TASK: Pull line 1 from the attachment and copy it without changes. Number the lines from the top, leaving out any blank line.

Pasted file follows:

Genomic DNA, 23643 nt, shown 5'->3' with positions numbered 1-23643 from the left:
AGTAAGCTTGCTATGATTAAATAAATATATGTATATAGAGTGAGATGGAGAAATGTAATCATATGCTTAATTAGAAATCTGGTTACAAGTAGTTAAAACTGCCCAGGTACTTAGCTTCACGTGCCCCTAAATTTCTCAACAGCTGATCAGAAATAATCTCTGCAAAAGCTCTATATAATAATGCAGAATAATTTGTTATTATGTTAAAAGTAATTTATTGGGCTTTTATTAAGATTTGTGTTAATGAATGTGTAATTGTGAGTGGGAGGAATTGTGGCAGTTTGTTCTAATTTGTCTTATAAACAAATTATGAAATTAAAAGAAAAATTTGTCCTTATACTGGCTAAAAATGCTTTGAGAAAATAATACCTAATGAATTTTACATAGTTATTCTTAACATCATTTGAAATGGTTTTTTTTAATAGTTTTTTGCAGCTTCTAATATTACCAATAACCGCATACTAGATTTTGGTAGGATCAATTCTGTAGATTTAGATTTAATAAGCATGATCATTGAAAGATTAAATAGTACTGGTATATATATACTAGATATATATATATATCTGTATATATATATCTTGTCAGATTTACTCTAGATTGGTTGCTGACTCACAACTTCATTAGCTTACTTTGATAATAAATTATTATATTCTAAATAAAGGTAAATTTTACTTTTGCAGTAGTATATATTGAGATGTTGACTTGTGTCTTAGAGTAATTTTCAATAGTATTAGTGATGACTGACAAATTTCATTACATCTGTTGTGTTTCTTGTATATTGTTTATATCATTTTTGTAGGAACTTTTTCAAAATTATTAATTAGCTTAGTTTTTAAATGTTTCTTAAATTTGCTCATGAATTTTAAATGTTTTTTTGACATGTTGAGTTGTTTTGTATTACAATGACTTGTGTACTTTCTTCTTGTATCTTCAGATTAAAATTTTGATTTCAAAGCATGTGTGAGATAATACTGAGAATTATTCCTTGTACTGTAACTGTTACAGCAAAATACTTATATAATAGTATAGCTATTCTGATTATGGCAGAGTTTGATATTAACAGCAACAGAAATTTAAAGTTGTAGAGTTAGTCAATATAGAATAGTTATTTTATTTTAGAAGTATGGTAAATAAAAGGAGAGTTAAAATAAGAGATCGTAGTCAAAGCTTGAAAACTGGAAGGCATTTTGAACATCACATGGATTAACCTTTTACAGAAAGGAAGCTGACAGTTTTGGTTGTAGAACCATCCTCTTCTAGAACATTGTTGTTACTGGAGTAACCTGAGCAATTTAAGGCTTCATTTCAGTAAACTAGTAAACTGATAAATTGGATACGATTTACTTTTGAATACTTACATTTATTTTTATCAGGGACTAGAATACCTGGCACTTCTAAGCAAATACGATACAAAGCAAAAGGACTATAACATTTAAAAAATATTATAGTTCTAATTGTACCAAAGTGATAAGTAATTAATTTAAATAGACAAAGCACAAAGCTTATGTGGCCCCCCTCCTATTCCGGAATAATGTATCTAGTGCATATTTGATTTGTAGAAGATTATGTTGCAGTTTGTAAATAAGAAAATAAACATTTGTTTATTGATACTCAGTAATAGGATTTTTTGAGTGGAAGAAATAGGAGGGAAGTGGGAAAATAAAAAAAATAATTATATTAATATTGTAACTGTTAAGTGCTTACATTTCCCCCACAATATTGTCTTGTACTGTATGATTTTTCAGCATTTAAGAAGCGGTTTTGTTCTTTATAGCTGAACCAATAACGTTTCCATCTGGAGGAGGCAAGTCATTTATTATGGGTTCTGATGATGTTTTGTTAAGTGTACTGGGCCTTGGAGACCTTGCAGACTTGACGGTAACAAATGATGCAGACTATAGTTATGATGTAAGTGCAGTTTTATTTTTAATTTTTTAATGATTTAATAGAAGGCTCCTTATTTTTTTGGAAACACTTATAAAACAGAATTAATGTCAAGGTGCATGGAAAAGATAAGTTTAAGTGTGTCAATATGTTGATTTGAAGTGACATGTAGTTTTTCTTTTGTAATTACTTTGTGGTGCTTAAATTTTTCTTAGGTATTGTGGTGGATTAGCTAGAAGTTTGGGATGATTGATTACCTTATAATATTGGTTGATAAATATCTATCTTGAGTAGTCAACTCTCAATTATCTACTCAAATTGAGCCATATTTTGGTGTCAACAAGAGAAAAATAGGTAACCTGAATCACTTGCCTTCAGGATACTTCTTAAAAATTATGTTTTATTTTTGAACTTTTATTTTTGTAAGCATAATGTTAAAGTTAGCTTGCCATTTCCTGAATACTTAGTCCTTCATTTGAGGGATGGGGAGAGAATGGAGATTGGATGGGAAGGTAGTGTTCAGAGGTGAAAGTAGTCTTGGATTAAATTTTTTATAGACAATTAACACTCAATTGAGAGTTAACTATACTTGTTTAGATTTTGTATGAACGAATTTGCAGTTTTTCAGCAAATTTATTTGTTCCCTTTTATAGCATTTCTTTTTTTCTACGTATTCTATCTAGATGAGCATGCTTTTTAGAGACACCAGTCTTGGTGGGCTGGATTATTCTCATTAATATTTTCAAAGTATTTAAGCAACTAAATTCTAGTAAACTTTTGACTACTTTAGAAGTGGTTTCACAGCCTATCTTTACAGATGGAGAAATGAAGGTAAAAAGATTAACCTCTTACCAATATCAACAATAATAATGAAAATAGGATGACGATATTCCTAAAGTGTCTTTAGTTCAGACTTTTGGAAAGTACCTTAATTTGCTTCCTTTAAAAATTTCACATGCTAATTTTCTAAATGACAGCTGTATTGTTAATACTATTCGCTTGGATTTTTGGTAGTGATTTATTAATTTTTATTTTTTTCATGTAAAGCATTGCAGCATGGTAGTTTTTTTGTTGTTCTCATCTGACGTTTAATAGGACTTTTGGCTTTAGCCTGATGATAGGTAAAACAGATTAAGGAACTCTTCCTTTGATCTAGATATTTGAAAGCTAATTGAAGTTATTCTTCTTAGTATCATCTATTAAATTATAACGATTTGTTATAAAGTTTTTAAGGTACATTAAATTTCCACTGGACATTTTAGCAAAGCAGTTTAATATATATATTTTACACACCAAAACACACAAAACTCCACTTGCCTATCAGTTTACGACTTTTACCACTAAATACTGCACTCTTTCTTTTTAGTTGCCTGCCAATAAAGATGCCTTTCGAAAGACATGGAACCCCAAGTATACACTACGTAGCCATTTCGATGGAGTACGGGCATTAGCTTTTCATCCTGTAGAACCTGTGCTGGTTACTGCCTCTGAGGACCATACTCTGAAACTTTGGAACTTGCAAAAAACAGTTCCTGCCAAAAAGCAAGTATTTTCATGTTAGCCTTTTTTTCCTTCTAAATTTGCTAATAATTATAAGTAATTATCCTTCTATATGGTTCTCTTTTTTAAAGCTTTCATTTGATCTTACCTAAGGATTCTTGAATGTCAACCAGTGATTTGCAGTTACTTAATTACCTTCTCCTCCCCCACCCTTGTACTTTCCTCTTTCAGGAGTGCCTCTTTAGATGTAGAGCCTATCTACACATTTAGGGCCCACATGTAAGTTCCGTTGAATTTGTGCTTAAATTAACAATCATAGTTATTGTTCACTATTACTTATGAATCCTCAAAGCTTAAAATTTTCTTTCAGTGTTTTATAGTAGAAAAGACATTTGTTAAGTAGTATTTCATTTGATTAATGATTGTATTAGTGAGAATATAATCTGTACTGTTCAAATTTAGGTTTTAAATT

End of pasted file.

Genomic DNA, 23643 nt, shown 5'->3' with positions numbered 1-23643 from the left: